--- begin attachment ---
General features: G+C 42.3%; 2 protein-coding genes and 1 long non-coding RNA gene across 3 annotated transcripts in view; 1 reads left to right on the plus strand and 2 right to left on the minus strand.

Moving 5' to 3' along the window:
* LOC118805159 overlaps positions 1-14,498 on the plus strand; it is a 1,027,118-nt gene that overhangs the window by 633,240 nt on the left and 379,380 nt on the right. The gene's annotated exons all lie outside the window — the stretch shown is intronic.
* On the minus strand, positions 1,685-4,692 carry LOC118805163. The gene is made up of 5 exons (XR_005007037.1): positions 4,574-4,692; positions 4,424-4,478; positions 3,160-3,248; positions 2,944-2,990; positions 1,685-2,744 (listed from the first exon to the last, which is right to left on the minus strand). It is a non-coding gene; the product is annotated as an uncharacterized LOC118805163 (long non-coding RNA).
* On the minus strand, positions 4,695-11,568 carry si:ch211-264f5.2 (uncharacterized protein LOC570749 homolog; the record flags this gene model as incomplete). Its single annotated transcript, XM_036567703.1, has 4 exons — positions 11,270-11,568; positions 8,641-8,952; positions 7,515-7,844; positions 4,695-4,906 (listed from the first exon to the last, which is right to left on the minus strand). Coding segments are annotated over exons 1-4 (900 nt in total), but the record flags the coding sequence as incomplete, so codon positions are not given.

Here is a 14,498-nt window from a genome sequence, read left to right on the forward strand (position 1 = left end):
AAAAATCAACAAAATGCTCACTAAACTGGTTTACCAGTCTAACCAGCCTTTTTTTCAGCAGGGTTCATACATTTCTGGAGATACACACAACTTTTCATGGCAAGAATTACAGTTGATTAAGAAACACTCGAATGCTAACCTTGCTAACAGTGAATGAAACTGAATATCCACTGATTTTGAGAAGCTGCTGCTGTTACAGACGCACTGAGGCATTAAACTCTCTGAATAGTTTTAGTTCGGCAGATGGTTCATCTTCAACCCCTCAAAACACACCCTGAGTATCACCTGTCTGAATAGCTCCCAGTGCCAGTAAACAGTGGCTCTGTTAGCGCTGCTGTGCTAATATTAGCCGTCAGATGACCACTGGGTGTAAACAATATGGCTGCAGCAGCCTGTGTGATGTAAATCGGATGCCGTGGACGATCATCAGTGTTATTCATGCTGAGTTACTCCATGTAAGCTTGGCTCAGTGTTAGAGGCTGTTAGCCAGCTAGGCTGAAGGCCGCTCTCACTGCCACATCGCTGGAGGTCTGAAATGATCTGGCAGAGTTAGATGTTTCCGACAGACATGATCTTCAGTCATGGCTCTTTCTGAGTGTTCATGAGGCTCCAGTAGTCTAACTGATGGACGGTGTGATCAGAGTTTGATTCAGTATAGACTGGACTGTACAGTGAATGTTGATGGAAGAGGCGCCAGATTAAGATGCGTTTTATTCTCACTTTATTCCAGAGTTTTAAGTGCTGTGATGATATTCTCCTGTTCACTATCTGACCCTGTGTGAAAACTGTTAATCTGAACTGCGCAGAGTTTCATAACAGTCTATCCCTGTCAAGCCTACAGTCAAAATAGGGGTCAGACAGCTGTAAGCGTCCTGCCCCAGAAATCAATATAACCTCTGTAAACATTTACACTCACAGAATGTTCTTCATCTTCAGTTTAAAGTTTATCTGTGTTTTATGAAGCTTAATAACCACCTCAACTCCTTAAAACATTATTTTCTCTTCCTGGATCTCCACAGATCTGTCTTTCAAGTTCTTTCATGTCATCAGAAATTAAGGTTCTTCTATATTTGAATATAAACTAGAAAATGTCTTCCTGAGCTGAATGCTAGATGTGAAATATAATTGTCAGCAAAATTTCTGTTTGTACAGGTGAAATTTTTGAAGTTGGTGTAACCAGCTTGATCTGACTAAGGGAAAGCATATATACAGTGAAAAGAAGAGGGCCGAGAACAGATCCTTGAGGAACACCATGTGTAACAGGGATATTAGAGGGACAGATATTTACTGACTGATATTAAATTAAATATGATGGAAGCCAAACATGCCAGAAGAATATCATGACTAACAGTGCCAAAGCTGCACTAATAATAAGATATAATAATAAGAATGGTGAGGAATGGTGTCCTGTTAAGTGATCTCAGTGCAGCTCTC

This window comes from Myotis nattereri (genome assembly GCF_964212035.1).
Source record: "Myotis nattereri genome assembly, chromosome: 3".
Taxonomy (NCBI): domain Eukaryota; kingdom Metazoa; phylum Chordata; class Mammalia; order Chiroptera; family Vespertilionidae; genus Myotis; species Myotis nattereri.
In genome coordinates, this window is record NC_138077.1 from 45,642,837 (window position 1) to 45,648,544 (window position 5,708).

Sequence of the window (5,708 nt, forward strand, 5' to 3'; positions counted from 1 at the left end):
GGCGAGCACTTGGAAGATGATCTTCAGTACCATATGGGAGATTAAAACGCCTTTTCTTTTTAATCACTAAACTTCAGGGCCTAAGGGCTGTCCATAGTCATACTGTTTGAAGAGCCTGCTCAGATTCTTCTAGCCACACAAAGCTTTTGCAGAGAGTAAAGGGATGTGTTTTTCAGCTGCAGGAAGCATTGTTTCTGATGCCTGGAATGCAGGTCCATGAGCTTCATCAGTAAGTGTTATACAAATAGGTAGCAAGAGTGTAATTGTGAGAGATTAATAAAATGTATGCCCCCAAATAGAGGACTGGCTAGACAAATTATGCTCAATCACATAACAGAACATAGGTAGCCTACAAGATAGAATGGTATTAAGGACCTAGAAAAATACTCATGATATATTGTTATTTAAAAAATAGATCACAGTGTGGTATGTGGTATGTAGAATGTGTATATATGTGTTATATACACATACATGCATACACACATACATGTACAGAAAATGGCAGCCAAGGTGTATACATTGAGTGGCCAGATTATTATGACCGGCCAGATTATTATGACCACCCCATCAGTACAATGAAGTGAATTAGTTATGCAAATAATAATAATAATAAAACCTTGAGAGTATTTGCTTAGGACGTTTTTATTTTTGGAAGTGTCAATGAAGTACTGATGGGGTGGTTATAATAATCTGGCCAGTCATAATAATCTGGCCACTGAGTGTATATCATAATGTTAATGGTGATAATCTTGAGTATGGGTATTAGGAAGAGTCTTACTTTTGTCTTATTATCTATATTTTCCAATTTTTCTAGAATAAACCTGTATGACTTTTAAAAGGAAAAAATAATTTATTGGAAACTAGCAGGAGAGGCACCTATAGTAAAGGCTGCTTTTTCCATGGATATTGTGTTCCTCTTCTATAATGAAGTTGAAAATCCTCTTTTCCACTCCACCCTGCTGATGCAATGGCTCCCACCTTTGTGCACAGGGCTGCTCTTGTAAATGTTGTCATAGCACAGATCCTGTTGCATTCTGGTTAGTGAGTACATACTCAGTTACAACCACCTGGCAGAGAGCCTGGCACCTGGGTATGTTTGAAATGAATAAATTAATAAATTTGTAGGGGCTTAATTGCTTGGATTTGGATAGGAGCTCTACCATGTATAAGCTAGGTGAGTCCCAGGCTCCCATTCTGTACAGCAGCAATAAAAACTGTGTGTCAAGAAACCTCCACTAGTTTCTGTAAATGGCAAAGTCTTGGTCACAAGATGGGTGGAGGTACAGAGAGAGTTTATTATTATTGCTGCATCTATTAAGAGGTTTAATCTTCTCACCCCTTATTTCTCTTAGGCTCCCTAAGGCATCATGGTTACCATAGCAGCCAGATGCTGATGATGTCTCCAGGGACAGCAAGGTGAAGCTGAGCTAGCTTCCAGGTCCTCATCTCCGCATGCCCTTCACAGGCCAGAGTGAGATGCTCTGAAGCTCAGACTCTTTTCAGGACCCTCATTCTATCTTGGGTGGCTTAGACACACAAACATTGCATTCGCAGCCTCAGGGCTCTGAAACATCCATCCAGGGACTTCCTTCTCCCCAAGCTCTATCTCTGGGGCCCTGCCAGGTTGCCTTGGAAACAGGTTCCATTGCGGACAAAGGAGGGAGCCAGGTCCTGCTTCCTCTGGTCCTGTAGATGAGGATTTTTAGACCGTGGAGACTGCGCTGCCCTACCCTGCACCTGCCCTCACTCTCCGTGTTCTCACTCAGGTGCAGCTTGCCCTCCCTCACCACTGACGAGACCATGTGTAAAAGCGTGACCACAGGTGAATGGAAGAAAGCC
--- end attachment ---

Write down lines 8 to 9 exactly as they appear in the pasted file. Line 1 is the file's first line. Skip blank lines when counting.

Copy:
This window comes from Myotis nattereri (genome assembly GCF_964212035.1).
Source record: "Myotis nattereri genome assembly, chromosome: 3".